Terminal Indifference: The Hollywood War Film Post-September 11

Kim Toffoletti, Victoria Grace


Speaking about the state of the Hollywood film industry at the 2008 Academy Awards, the Oscars’ host – comedian Jon Stewart – made the following wry assessment: ‘Not all films did as well as Juno obviously. The films that were made about the Iraq War, let’s face it, did not do as well. But I’m telling you, if we stay the course and keep these movies in the theatres we can turn this around. I don’t care if it takes 100 years. Withdrawing the Iraq movies would only embolden the audience. We cannot let the audience win.’ The films he is referring to include Home of the Brave (2006), In the Valley of Elah (2007) and Stop-Loss (2008) – all of which focus on the personal cost to American soldiers on their return to civilian life, as well as exposing the failure of the US invasion of Iraq at home and abroad. Despite their topical subject matter, these movies were, for the most part, commercial failures. This article seeks to investigate audience indifference (Jean Baudrillard claims a certain indifference is a fundamental consequence of the Western globalising ideology) to mainstream cinematic depictions of the post September 11 invasion of Iraq, via a consideration of the trauma and abjection depicted in these films. Baudrillard’s hypotheses on terrorism – as a symbolic challenge put forth by terrorism (embodied by the attack on the Twin Towers) – and the West’s incapacity to respond to it, forms the basis for our investigation of the limits of these films to incite and engage viewers. His writings offer a lens through which to consider how ‘terrorism’ operates symbolically, and fundamentally, the dilemmas this raises for a Western psyche grappling with how the ‘terrorist threat’ might be answered, engaged with, responded to.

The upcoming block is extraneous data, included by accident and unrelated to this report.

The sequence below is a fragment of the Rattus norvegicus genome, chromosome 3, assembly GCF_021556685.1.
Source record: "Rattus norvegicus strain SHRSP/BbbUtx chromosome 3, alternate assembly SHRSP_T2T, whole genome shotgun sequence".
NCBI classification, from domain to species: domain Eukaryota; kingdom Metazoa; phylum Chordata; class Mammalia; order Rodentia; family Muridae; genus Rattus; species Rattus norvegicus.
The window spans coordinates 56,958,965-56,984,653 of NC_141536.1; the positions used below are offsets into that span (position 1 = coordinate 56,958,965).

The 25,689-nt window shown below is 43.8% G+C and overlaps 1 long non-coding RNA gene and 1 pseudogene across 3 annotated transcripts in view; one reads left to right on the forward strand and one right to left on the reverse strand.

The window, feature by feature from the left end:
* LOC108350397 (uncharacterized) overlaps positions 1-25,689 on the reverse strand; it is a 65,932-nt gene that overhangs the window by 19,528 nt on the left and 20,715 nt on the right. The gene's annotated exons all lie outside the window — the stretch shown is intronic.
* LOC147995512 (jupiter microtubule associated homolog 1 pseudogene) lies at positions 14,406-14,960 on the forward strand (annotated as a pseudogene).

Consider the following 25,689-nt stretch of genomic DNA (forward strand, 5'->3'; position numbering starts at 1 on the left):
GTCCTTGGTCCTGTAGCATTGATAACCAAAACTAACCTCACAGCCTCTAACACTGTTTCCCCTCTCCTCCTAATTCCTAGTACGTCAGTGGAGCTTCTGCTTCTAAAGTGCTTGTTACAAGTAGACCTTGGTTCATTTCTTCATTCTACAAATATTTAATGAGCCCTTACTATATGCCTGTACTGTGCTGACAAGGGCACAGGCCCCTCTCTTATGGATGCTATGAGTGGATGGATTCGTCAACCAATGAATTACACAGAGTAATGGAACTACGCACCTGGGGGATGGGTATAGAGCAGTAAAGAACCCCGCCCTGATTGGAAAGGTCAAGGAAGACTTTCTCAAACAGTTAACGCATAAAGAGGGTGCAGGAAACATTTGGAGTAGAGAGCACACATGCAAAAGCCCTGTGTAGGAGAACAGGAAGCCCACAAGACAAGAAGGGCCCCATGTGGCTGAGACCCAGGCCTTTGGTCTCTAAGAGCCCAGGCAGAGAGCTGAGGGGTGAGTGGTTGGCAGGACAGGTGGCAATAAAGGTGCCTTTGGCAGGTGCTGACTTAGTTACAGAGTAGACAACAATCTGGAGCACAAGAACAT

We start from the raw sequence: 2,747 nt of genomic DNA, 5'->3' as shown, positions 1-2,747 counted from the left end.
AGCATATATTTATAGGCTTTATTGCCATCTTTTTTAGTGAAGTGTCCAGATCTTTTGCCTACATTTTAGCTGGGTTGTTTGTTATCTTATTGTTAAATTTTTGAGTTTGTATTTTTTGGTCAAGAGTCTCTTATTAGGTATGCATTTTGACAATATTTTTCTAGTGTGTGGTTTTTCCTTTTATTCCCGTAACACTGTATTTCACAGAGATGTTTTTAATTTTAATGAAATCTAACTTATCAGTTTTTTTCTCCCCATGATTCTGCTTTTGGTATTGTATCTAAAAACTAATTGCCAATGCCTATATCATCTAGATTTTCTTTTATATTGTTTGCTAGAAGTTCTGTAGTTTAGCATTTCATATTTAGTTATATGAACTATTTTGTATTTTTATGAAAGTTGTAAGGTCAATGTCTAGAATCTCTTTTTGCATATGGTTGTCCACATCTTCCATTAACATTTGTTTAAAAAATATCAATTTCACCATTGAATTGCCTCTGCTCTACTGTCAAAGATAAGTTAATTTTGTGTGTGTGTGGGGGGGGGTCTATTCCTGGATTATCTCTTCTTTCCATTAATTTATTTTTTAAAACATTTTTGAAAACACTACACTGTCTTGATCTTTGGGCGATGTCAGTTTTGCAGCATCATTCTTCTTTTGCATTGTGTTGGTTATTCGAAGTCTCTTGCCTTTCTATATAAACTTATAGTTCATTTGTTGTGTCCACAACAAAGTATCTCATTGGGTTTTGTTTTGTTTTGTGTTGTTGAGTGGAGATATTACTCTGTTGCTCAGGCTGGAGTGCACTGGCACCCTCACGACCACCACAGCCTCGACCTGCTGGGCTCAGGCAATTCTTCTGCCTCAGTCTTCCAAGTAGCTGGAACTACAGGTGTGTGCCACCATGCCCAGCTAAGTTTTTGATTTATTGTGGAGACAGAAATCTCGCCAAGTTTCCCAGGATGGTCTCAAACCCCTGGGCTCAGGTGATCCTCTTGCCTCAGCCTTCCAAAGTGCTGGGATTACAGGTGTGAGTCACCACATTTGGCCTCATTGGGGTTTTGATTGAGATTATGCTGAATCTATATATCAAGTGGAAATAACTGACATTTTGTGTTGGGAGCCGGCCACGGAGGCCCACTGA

Baudrillard; Iraq War

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